Every year around May, ikebana enthusiasts from across Germany gather in the outskirts of Frankfurt for a 3-night, 4-day Ikebana Congress.
This year the Congress organizers wanted to feature some small ikebana schools, so they invited me, and I went and gave my first seminar as an instructor!
Out of 130 Congress attendees there were only three Japanese people, including an Ohara-ryu teacher from Japan. I was amazed to see the extraordinary enthusiasm of the ikebana aficionados from Germany and Switzerland. There were people who had been attending every year for 25 years or more, there were even sprightly grandmothers of 85 or 90 years, and many who had traveled 300 to 500 km to attend.
Another name for ikebana is “kado” (“the way of flowers”), which means walking the path of life together with flowers your whole life. I was happy to see so many German people fascinated by Japanese culture and practicing kado, some for many years.
Apparently, many feel they can concentrate without distraction when they are practicing ikebana, and that seeing the beautiful works they create soothes their souls. This brought home to me that in a way the Japanese sense of spiritual wellbeing is a secret to longevity.
The iemoto system (where the founder plays a central part in developing the school’s style) applies in the schools of ikebana, for example, Ikenobo (the oldest in Japan, famous for its arranging style of Rikka,“standing flowers”), Sogetsu (popular for freestyle arrangement), and Ohara-ryu (the creator of Moribana [flowers arranged in a wide-mouthed, shallow container]), so each school follows its distinct style of arrangement.
Another school is Koryu, a classical school of ikebana whose forte is “Oseika” (“seika” is written with the same characters as “ikebana”), adopting the principles of harmony of “heaven, earth, and man (leading element, following element, and harmonizing element)” in the mid-Edo period. The school I belong to is Koryu Toyokai, one of the schools derived from Koryu. We practice the unique art of “suibokuka temae” which involves “suibokuka”, arranging flowers like ink paintings on a square poetry card, to recital of “waka” (classical Japanese poetry), and finally cleansing the place where you have arranged the flowers with ritualized movements using a fukusa (silk cloth used in the tea ceremony).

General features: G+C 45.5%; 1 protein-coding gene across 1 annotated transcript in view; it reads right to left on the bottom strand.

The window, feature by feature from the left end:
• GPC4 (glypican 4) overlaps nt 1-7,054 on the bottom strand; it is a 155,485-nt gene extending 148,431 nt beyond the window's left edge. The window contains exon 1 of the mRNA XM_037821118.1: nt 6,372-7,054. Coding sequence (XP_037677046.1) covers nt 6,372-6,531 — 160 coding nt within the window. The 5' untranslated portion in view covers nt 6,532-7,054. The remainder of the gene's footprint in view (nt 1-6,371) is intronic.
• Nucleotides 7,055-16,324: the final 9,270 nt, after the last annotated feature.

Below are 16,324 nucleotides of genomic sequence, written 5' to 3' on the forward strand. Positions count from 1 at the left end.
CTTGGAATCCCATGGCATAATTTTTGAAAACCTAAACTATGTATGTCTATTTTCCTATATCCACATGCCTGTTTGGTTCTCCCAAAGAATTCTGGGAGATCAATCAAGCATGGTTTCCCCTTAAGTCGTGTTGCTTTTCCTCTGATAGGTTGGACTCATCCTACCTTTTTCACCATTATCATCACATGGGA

My participation in the congress this time involved delivering a two- and a half-hour seminar three times. I taught the basics of suibokuka temae and “nageire (style of arrangement imitating nature) on the theme of fall leaves or eucalypt and peony”.
The seminar participants were all very experienced German kado practitioners who represented various other schools, which made for cultural exchange across school boundaries and a precious experience.
One of the other seminars, on the theme of “shukoka” (flower arrangement for special effect), was presented by Mrs. Zoo-Lan Lee-Rötter from the Ohara-ryu, a kado practitioner with some 50-years’ experience for whom I have great respect.
Her dinner-party table decoration with grapes and grape vine on a banana leaf was a work of originality representing the fullest expression of her ikebana skills and her imagination. The beauty of this work took my breath away. Here is a photo!!
Photos from other seminars (Kaden-ryu, Ohara-ryu)
I am still in the intermediate class, but with such valuable opportunities as this, I feel that I have at last managed to recommence my journey as a kado practitioner in Germany, which makes me very happy.
If you don’t practice your ikebana skills you lose them, but the more you hone them, the better they become, so I hope to learn all sorts of things from people with more experience in life than me, and to help a lot more people discover the joys of ikebana.